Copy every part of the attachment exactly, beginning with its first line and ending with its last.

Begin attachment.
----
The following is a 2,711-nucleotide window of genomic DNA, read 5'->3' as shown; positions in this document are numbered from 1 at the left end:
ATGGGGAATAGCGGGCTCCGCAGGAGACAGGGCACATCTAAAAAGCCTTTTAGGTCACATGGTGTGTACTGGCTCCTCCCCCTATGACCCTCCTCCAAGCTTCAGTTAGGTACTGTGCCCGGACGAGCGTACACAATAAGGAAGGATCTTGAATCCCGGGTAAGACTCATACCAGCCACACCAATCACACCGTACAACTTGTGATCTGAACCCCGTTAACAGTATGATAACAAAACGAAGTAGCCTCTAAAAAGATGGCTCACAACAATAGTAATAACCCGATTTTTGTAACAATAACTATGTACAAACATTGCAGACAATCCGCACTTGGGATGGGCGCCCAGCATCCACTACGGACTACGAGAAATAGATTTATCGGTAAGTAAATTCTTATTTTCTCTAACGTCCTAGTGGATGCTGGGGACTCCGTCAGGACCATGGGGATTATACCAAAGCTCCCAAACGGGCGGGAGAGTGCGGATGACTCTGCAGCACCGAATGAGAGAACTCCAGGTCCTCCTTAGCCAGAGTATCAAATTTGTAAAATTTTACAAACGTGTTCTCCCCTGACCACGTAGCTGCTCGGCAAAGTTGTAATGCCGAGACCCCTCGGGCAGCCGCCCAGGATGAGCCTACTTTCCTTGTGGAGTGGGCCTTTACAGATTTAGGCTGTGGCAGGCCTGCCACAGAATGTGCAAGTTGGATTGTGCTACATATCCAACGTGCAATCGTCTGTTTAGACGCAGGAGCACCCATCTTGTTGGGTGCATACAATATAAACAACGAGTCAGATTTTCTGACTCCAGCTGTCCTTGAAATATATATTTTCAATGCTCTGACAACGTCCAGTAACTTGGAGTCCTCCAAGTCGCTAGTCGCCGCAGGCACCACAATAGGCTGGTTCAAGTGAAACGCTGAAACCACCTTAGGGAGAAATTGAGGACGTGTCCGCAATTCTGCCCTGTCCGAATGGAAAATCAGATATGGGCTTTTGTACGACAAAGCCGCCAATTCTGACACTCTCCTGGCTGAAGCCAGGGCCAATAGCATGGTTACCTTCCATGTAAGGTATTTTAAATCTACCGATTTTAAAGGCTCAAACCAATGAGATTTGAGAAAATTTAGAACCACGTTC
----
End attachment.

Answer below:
The following is a 2,711-nucleotide window of genomic DNA, read 5'->3' as shown; positions in this document are numbered from 1 at the left end:
ATGGGGAATAGCGGGCTCCGCAGGAGACAGGGCACATCTAAAAAGCCTTTTAGGTCACATGGTGTGTACTGGCTCCTCCCCCTATGACCCTCCTCCAAGCTTCAGTTAGGTACTGTGCCCGGACGAGCGTACACAATAAGGAAGGATCTTGAATCCCGGGTAAGACTCATACCAGCCACACCAATCACACCGTACAACTTGTGATCTGAACCCCGTTAACAGTATGATAACAAAACGAAGTAGCCTCTAAAAAGATGGCTCACAACAATAGTAATAACCCGATTTTTGTAACAATAACTATGTACAAACATTGCAGACAATCCGCACTTGGGATGGGCGCCCAGCATCCACTACGGACTACGAGAAATAGATTTATCGGTAAGTAAATTCTTATTTTCTCTAACGTCCTAGTGGATGCTGGGGACTCCGTCAGGACCATGGGGATTATACCAAAGCTCCCAAACGGGCGGGAGAGTGCGGATGACTCTGCAGCACCGAATGAGAGAACTCCAGGTCCTCCTTAGCCAGAGTATCAAATTTGTAAAATTTTACAAACGTGTTCTCCCCTGACCACGTAGCTGCTCGGCAAAGTTGTAATGCCGAGACCCCTCGGGCAGCCGCCCAGGATGAGCCTACTTTCCTTGTGGAGTGGGCCTTTACAGATTTAGGCTGTGGCAGGCCTGCCACAGAATGTGCAAGTTGGATTGTGCTACATATCCAACGTGCAATCGTCTGTTTAGACGCAGGAGCACCCATCTTGTTGGGTGCATACAATATAAACAACGAGTCAGATTTTCTGACTCCAGCTGTCCTTGAAATATATATTTTCAATGCTCTGACAACGTCCAGTAACTTGGAGTCCTCCAAGTCGCTAGTCGCCGCAGGCACCACAATAGGCTGGTTCAAGTGAAACGCTGAAACCACCTTAGGGAGAAATTGAGGACGTGTCCGCAATTCTGCCCTGTCCGAATGGAAAATCAGATATGGGCTTTTGTACGACAAAGCCGCCAATTCTGACACTCTCCTGGCTGAAGCCAGGGCCAATAGCATGGTTACCTTCCATGTAAGGTATTTTAAATCTACCGATTTTAAAGGCTCAAACCAATGAGATTTGAGAAAATTTAGAACCACGTTC